Meddling in US Elections May Prove Costly to Netanyahu
By: Ofer Shelah Translated from Maariv (Israel).
You’d have to be in the United States these days in order to understand the can of worms that Benjamin Netanyahu has opened.
About This Article
The blatant interference by Israeli Prime Minister Netanyahu and of his patron, Sheldon Adelson, in the US elections have soured relations between the US administration and Israel, writes Ofer Shelah. Israeli security forces and diplomats, well aware of where their financial and military support comes from, know the price of this animosity.Publisher: Maariv (Israel)
Rude, to say the least
Author: Ofer Shelah
First Published: September 12, 2012
Posted on: September 14 2012
Translated by: Sandy Bloom
Categories : Israel Security
The American election campaign of 2012 is even more characterized by over-the-top, inflammatory rhetoric than the battle between Al Gore and George W. Bush in 2000 or the Republican manhunt of Clinton four years earlier. But worst of all is the fact that many people in the current administration — who are likely to serve in the oncoming administration as well — are convinced that Netanyahu is doing what he’s doing purposefully and intentionally. After all, Netanyahu is well acquainted with American norms. If Barack Obama wins the presidential race in less than two months, the damage that will be done to the Israel-United States relationship is inestimable.
All election campaigns have their negative side involving mudslinging and slurs against the character and deeds of the rival contestant. But no campaign has descended to the level adopted in the current Republican campaign against Obama. The president’s rivals use the right-wing media and films such as Dinesh D'Souza's 2016: Obama's America. These portray Obama as an anti-American agent who reached the White House under false pretenses, someone whose true goal is to destroy United States’ might by changing the economic system that transformed it into a super power. Even Clinton was not accused of such things.
One of the most salient voices — with some of the deepest pockets — in the anti-Obama campaign is, of course, Sheldon Adelson, the single largest donor to Republican candidates. Adelson began with $24 million to Newt Gingrich — next to him, Mitt Romney is a left-wing liberal. As soon as Romney won [the Republican primary], Adelson began to shower him with money. Adelson even told Forbes magazine that he was ready to “spend up to $100 million” to defeat Obama, whom he views as a dangerous socialist. Regarding Adelson’s relationship with Netanyahu, no words are needed; it is enough to read Israel Today [an Israeli right-wing-oriented newspaper funded by Adelson].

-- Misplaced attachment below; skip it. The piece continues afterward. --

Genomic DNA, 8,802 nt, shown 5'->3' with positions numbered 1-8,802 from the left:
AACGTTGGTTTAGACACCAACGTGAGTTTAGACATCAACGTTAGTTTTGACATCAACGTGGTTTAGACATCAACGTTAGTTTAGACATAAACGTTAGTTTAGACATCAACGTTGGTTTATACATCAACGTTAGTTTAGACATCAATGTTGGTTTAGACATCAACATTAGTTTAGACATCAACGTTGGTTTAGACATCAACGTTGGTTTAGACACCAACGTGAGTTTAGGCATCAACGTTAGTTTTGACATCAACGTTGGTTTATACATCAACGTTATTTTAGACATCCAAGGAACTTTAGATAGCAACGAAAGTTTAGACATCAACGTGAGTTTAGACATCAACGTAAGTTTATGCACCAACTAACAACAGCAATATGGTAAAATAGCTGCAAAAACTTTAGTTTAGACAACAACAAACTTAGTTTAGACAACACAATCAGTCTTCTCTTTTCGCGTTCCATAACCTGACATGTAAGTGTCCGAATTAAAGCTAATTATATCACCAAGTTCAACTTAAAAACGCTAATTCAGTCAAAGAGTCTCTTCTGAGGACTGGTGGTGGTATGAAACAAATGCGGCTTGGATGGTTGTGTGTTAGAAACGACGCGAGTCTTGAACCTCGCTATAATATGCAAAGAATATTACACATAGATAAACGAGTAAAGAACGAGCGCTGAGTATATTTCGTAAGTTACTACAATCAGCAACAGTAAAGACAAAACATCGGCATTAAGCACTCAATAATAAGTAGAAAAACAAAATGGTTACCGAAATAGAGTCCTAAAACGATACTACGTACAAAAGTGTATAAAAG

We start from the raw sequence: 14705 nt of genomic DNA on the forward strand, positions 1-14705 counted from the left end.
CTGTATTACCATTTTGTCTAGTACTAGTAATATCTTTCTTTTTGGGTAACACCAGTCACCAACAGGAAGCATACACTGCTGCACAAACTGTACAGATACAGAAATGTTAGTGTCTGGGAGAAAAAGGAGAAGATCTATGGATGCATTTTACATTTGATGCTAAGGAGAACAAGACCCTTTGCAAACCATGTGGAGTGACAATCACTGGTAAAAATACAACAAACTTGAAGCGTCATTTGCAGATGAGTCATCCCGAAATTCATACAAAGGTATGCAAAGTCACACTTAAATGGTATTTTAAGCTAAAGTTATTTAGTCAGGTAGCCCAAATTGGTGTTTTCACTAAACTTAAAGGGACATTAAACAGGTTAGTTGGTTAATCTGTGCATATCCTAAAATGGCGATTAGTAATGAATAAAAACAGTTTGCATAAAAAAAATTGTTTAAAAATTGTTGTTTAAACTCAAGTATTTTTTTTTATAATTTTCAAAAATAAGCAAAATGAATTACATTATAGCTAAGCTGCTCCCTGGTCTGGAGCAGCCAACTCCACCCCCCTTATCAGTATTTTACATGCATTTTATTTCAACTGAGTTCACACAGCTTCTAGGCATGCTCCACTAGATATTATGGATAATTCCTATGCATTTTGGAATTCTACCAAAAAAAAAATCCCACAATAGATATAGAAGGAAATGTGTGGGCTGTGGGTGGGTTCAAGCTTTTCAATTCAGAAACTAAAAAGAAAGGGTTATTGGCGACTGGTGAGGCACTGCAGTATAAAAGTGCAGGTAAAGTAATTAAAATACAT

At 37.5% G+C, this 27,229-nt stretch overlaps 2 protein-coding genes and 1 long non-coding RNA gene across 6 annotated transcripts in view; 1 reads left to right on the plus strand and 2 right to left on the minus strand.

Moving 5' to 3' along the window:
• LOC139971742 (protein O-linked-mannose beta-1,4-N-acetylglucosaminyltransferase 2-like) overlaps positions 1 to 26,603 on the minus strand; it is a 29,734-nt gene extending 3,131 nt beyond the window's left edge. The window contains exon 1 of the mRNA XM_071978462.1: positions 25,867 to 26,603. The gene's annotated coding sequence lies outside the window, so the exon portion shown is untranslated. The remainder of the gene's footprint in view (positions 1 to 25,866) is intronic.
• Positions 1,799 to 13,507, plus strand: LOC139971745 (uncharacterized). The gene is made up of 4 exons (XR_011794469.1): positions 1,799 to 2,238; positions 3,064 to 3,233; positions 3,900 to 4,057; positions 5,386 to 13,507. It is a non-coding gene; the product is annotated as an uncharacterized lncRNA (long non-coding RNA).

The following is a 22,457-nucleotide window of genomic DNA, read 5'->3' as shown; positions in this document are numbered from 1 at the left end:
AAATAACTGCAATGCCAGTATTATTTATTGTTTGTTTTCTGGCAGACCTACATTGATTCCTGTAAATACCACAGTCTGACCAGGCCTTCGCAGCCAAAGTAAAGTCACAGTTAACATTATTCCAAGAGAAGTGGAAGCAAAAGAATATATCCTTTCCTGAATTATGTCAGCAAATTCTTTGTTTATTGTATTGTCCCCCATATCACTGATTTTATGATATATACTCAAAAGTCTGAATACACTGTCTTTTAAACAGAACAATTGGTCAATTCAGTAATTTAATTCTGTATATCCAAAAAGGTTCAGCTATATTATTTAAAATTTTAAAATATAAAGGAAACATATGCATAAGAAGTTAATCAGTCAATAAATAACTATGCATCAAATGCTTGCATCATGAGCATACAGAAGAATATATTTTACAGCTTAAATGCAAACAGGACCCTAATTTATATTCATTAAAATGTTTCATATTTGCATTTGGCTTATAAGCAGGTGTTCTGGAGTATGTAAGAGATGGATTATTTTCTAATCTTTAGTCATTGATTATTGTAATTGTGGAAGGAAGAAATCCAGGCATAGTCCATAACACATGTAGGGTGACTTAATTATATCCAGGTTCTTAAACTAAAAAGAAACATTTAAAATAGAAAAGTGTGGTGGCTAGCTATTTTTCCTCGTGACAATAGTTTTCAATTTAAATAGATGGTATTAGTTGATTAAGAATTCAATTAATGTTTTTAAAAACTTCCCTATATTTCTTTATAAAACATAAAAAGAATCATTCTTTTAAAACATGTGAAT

Obama is also well acquainted with Netanyahu’s history vis-à-vis American Democratic administrations, from Netanyahu’s first term of office as prime minister. And if Obama’s memory should fail him, his secretary of state can happily fill him in on the details. Thus, from the perspective of the president of the United States, the Israeli prime minister’s words against the stance and commitment of the United States on the Iranian issue and Netanyahu’s public demands for actions that the American administration is not willing to take can only be interpreted as attempts to meddle in the neck-and-neck election campaign. All this, by the leader of a country that is politically and economically dependent on the United States and the single largest [foreign] recipient of the dwindling American treasury.
No other entity in Israel is as familiar with this special relationship as its defense system. Israel is dependent on the United States' goodwill for its large military acquisitions, the American stockpile depots on which Israel bases part of its emergency calculations and American diplomatic support of Israel in international institutions. Thus, Ehud Barak’s statement on September 11 — “we must clarify the disagreements with the United States behind closed doors” — is relatively mild phrasing to express the possible damage that may ensue from the present dispute.
Obama is a closed man; few are privy to the inner workings of his heart. His ability to keep his emotions to himself has been the basis of Obama’s ability to cope with the circumstances of his singular life and of his meteoric rise to the highest position in the world. According to the public-opinion polls, Obama is likely to be re-elected unless Romney succeeds in closing the small gap between them.
But if Obama is re-elected, then at least the beginning of his second and last administration will be cold as ice to the current Israeli administration. Evidently, Benjamin Netanyahu is prepared to live with such a scenario as he realizes that his life purpose — of rescuing Israel from a second Holocaust — is melting away. Others around him see him as acting irresponsibly or worse. But Israel’s military and diplomatic systems are painfully aware of the cost they may have to pay.
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